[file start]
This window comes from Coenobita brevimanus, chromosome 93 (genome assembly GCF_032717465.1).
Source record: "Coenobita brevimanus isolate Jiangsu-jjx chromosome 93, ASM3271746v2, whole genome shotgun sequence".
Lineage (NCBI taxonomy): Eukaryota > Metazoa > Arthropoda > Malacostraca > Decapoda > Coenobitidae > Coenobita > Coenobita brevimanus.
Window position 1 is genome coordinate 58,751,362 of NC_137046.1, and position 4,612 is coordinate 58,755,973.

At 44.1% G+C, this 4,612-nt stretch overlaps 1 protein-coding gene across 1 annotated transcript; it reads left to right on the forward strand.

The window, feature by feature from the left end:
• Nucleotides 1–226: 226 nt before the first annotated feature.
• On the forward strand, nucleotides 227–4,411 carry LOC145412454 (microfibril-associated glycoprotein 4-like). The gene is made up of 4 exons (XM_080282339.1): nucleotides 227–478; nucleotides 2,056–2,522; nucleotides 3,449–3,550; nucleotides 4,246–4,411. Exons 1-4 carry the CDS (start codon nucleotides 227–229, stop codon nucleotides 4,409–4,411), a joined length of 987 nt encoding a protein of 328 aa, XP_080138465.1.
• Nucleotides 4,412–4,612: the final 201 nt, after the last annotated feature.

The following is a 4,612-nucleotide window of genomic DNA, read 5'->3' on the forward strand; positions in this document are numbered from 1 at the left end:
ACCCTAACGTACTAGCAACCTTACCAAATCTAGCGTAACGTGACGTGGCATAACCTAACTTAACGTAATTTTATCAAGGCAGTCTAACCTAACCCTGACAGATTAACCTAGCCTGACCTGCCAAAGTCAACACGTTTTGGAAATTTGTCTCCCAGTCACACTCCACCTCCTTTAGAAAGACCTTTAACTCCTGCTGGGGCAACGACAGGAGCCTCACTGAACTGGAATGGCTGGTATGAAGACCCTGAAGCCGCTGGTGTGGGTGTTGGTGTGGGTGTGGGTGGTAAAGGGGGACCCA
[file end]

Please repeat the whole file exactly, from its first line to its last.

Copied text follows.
This window comes from Coenobita brevimanus, chromosome 93 (genome assembly GCF_032717465.1).
Source record: "Coenobita brevimanus isolate Jiangsu-jjx chromosome 93, ASM3271746v2, whole genome shotgun sequence".
Lineage (NCBI taxonomy): Eukaryota > Metazoa > Arthropoda > Malacostraca > Decapoda > Coenobitidae > Coenobita > Coenobita brevimanus.
Window position 1 is genome coordinate 58,751,362 of NC_137046.1, and position 4,612 is coordinate 58,755,973.

At 44.1% G+C, this 4,612-nt stretch overlaps 1 protein-coding gene across 1 annotated transcript; it reads left to right on the forward strand.

The window, feature by feature from the left end:
• Nucleotides 1–226: 226 nt before the first annotated feature.
• On the forward strand, nucleotides 227–4,411 carry LOC145412454 (microfibril-associated glycoprotein 4-like). The gene is made up of 4 exons (XM_080282339.1): nucleotides 227–478; nucleotides 2,056–2,522; nucleotides 3,449–3,550; nucleotides 4,246–4,411. Exons 1-4 carry the CDS (start codon nucleotides 227–229, stop codon nucleotides 4,409–4,411), a joined length of 987 nt encoding a protein of 328 aa, XP_080138465.1.
• Nucleotides 4,412–4,612: the final 201 nt, after the last annotated feature.

The following is a 4,612-nucleotide window of genomic DNA, read 5'->3' on the forward strand; positions in this document are numbered from 1 at the left end:
ACCCTAACGTACTAGCAACCTTACCAAATCTAGCGTAACGTGACGTGGCATAACCTAACTTAACGTAATTTTATCAAGGCAGTCTAACCTAACCCTGACAGATTAACCTAGCCTGACCTGCCAAAGTCAACACGTTTTGGAAATTTGTCTCCCAGTCACACTCCACCTCCTTTAGAAAGACCTTTAACTCCTGCTGGGGCAACGACAGGAGCCTCACTGAACTGGAATGGCTGGTATGAAGACCCTGAAGCCGCTGGTGTGGGTGTTGGTGTGGGTGTGGGTGGTAAAGGGGGACCCA